kingfisher willows art

Willows Art

Kingfishers are one of England’s most colourful birds, known for their gorgeous blue and orange plumage. They live by rivers and streams, sitting in wait for their next catch. But it’s rare to see them. Not due to endangered status, but more that they are so elusive, it’s rare for anyone to see one. They are protected under the UK’s Wildlife and Countryside Act 1981, so report concerns to your local police force or CrimeStoppers (anonymous).

Kingfishers are easy to recognise with their mix of bright blue backs and copper-orange breasts (males have black bills, females have orange-red patches on their bills). They hunt for fish from perches, then fly across the water to make their catch, the ‘shimmer’ on their feathers reflecting light. These amazing birds have a third eyelid to let them close when hunting underwater, and they use their fused toes to grip prey, before heading back for lunch!

Kingfishers live all over England, and particularly like the East of England  and home counties, presumably due to milder weather (it’s hard to see fish when the river has a strong current from storms). Obviously if rivers freeze over or there is local water pollution, they have to move on to survive. In a pinch, they will eat tadpoles and freshwater insects and shrimps (it’s rare for them to visit gardens, unless you have a big outdoor space with a stream running through!)

kingfishers don’t build conventional nests

Kingfishers have to eat their own body weight in fish each day to survive, and when chicks come along, they have to hunt for even more food. Unlike most birds that make nests, kingfishers makes burrows (or takes over old ones), with mum and dad taking shifts to build a unique tunnel which has a special angle, so eggs don’t roll into the river or stream. One bird-watcher found kingfishers making a tunnel that ‘smelled of rotting rish and coughed-up pellets’ and remarked ‘even the kingfishers seemed to be mildly digusted by the situation’, with each parent washing after leaving!

Young kingfishers fledge after around 3 weeks, with parents encouraging them to be independent within days. A lot die early due to not simply knowing how to live the quite tough life of being a kingfisher. Paul Stancliffe (from British Trust for Ornithology) calls these birds ‘the rock stars of the river’ as most are destined to ‘live fast and die young’. Some can survive for a few years, but most don’t.

how we can help beautiful kingfishers

Because kingfishers don’t have much to do with humans, you would think that they were okay. But nature is nature, and in the wild they are risk from various mammals and birds of prey, as well as cats if there are any nearby.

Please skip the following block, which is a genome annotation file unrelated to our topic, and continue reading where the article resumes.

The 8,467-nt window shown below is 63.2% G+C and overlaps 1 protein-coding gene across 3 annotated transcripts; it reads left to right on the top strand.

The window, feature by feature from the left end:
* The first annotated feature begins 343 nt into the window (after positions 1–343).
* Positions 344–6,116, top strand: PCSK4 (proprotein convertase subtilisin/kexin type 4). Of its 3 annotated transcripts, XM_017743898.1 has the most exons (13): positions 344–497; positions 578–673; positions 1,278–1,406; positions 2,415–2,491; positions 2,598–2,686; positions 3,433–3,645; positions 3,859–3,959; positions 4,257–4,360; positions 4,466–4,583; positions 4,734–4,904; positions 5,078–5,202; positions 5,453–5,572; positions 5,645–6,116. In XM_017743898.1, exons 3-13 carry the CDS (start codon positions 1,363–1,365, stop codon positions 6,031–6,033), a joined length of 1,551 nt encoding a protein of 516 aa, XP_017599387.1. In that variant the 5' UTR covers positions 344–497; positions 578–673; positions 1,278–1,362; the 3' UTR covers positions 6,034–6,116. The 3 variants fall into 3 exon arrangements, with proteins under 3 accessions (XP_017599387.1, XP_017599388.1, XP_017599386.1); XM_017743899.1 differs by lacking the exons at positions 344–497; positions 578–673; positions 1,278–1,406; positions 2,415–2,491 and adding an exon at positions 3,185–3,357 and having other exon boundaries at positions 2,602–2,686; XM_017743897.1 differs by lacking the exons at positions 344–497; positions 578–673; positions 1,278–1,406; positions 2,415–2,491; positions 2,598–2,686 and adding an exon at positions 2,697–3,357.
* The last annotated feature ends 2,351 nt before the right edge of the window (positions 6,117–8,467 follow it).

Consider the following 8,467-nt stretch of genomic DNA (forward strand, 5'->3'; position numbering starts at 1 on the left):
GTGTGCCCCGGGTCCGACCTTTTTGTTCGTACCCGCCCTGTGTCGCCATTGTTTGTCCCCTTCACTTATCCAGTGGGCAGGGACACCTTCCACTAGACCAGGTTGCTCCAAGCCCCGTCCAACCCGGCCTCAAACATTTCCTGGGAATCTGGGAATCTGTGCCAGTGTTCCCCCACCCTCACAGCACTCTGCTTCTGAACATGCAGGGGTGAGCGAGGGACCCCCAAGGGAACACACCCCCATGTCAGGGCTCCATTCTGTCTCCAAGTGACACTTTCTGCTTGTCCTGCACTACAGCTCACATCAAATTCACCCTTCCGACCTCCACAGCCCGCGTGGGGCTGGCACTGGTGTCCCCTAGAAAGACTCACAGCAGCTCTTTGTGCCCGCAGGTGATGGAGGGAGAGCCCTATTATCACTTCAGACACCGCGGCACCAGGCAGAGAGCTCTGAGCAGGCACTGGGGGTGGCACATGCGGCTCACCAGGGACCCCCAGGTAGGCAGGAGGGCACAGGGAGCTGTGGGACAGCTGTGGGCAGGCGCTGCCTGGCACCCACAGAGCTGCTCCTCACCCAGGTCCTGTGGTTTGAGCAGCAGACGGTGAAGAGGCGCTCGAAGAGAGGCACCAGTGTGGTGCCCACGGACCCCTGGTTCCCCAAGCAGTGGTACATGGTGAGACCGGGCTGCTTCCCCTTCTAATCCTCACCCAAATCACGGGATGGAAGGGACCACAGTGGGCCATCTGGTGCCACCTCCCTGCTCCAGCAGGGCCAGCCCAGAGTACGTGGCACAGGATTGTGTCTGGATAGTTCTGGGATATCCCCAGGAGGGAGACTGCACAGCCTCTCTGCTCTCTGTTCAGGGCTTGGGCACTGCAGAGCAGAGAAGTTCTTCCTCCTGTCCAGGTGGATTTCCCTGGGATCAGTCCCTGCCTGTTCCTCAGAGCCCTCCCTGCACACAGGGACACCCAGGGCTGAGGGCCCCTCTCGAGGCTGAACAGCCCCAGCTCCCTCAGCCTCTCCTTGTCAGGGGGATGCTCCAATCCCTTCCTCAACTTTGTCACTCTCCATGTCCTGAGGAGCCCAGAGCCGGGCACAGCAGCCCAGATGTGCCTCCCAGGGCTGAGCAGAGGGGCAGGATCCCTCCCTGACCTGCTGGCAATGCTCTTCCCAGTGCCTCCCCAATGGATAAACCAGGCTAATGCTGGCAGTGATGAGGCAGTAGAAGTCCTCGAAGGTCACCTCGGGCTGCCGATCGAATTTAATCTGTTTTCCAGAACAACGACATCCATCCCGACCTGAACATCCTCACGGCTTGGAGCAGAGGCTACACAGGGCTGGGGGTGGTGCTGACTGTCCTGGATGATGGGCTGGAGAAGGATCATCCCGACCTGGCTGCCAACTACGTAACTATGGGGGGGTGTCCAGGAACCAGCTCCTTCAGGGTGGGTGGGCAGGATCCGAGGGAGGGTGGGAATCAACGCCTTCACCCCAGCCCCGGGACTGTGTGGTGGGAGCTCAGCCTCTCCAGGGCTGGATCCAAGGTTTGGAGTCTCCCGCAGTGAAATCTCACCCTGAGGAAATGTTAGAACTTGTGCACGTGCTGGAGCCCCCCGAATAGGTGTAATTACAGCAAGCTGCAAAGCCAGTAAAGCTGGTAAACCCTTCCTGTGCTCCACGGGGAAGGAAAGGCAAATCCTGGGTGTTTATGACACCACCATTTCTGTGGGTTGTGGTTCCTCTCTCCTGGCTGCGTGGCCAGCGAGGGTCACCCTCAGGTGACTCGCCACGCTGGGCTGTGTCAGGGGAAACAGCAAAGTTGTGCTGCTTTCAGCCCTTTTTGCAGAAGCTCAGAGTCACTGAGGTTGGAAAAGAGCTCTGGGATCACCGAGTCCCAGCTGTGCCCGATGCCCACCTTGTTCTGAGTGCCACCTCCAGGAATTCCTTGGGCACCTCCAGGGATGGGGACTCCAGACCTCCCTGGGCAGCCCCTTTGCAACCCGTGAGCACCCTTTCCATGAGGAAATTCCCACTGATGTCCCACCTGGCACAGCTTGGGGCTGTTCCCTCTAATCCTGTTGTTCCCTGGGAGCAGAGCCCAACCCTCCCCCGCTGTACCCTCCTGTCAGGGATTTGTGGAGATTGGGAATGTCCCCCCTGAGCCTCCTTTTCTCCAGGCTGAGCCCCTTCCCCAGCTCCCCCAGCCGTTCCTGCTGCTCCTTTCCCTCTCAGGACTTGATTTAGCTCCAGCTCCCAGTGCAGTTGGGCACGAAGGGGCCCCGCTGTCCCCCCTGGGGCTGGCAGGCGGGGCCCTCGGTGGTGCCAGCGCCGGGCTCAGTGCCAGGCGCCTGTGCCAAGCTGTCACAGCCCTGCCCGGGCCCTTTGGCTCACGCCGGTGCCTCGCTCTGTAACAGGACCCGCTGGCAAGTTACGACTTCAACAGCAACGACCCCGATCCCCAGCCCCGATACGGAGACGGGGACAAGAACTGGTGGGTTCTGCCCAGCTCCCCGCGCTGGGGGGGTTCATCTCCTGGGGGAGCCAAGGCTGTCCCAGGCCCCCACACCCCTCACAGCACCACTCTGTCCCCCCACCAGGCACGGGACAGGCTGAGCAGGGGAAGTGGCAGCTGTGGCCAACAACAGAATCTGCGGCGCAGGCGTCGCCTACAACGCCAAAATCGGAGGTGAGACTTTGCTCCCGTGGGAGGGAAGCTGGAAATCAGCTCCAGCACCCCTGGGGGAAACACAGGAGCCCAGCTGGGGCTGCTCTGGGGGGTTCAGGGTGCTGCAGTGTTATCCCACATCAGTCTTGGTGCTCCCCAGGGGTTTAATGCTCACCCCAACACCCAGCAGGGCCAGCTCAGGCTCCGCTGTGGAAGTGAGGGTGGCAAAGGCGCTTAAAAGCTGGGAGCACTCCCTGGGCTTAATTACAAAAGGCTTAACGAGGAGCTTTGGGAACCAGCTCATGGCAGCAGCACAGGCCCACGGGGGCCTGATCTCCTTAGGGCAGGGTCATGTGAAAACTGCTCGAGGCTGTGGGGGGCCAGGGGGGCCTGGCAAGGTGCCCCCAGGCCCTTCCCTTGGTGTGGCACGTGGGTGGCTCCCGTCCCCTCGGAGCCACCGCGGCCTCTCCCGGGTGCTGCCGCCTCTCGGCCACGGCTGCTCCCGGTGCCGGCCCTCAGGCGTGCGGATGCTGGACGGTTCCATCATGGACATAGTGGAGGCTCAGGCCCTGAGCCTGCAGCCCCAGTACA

The best way we can help is simply to keep our rivers and streams clean. This not only helps them but the fish and other creatures that live in them. So take your litter home with you, use a Monomaster to avoid leaving fishing tackle near riverbanks, and use a funnel to change oil/antifreeeze on boats.

books to learn more about kingfishers

Kingfisher: Encounters in the Wild is by a renowned Scottish nature writer who relives memorable encounters with one of our best-loved birds, offering insights into their extraordinary lives. These beautiful birds are difficult to spot as they hide near rivers, using their excellent fishing skills to grab a tasty lunch.

Colour is to kingfishers, is what slipperiness is to eels. The particular quality of their plumage that startles, is nothing more than an ingenious arrangement of shades of blue, all but one of which are unexceptional in their own right. But which are downright sensational when they are so inspirationally juxtaposed with each other. If there is anything more flamboyantly haute couture in all the fauna of the land, I have not seen it.

Call of the Kingfisher is an enchanting book by a composer and wildlife recordist, who celebrates all the wild things that live on a short stretch of Northamptonshire’s River Nene, especially kingfishers (with bonus birdsong recordings). Don’t play birdsong near birds, it can make them vulnerable to predators. 

For 40 years, the author has walked beside the River Nene at Oundle (a lovely but little-known part of England where bandleader Glenn Miller performed his final concert, before going missing). For a year, Nick gave the waterway his time, so the more he saw resident kingfishers and heard their high whistling calls.

Also exploring the history and landscape (from Roman and Bronze Age sites to watermills and centuries-old stone churches), he also watches forest dawns and dusks, listening to precious songs of nightingales. Alongside the background tapestry of greens and browns, sights and sounds – all shot through with blue and orange threads of a kingfisher’s glowing feathers.

Nick Penny took an arts degree at Oxford University, then set up a workshop making musical instrument, and writes and plays the Paraguayan harp. After moving to rural Northamptonshire 40 years ago, he became fascinated by birdsong in his local woods, and began to use the sounds in his own music. He is an inspiring speaker on wildlife and birdsong.

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